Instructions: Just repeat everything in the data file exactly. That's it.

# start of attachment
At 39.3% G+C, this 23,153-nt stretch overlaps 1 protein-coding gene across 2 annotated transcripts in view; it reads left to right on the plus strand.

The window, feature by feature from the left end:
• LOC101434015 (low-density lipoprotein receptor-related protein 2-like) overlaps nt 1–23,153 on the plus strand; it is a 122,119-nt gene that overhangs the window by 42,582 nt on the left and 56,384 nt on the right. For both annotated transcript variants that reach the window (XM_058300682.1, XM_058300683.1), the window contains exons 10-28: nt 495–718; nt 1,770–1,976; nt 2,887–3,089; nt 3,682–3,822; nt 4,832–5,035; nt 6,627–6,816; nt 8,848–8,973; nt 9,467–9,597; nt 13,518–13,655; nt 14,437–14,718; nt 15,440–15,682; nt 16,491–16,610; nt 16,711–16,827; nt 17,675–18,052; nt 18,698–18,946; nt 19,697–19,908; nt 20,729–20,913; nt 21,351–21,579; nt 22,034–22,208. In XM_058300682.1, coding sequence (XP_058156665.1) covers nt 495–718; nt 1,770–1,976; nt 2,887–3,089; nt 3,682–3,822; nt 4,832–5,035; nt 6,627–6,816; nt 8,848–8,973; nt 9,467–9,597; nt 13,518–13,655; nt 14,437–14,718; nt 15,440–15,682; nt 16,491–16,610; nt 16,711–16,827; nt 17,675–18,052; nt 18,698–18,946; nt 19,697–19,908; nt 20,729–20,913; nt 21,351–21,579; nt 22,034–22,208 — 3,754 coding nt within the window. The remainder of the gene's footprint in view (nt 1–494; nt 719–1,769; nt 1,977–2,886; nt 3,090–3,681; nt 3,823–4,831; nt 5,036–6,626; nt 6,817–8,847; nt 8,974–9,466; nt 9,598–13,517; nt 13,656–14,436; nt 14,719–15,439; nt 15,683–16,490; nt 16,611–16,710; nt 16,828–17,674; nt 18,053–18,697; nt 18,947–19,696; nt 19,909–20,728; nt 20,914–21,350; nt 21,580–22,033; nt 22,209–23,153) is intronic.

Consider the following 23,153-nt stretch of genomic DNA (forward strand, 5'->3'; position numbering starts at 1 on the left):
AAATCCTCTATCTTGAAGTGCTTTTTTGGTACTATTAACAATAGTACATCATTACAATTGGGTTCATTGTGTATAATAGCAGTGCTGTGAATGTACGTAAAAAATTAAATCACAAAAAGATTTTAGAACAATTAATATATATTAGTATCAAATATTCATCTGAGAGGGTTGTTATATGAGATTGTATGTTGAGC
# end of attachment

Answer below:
At 39.3% G+C, this 23,153-nt stretch overlaps 1 protein-coding gene across 2 annotated transcripts in view; it reads left to right on the plus strand.

The window, feature by feature from the left end:
• LOC101434015 (low-density lipoprotein receptor-related protein 2-like) overlaps nt 1–23,153 on the plus strand; it is a 122,119-nt gene that overhangs the window by 42,582 nt on the left and 56,384 nt on the right. For both annotated transcript variants that reach the window (XM_058300682.1, XM_058300683.1), the window contains exons 10-28: nt 495–718; nt 1,770–1,976; nt 2,887–3,089; nt 3,682–3,822; nt 4,832–5,035; nt 6,627–6,816; nt 8,848–8,973; nt 9,467–9,597; nt 13,518–13,655; nt 14,437–14,718; nt 15,440–15,682; nt 16,491–16,610; nt 16,711–16,827; nt 17,675–18,052; nt 18,698–18,946; nt 19,697–19,908; nt 20,729–20,913; nt 21,351–21,579; nt 22,034–22,208. In XM_058300682.1, coding sequence (XP_058156665.1) covers nt 495–718; nt 1,770–1,976; nt 2,887–3,089; nt 3,682–3,822; nt 4,832–5,035; nt 6,627–6,816; nt 8,848–8,973; nt 9,467–9,597; nt 13,518–13,655; nt 14,437–14,718; nt 15,440–15,682; nt 16,491–16,610; nt 16,711–16,827; nt 17,675–18,052; nt 18,698–18,946; nt 19,697–19,908; nt 20,729–20,913; nt 21,351–21,579; nt 22,034–22,208 — 3,754 coding nt within the window. The remainder of the gene's footprint in view (nt 1–494; nt 719–1,769; nt 1,977–2,886; nt 3,090–3,681; nt 3,823–4,831; nt 5,036–6,626; nt 6,817–8,847; nt 8,974–9,466; nt 9,598–13,517; nt 13,656–14,436; nt 14,719–15,439; nt 15,683–16,490; nt 16,611–16,710; nt 16,828–17,674; nt 18,053–18,697; nt 18,947–19,696; nt 19,909–20,728; nt 20,914–21,350; nt 21,580–22,033; nt 22,209–23,153) is intronic.

Consider the following 23,153-nt stretch of genomic DNA (forward strand, 5'->3'; position numbering starts at 1 on the left):
AAATCCTCTATCTTGAAGTGCTTTTTTGGTACTATTAACAATAGTACATCATTACAATTGGGTTCATTGTGTATAATAGCAGTGCTGTGAATGTACGTAAAAAATTAAATCACAAAAAGATTTTAGAACAATTAATATATATTAGTATCAAATATTCATCTGAGAGGGTTGTTATATGAGATTGTATGTTGAGC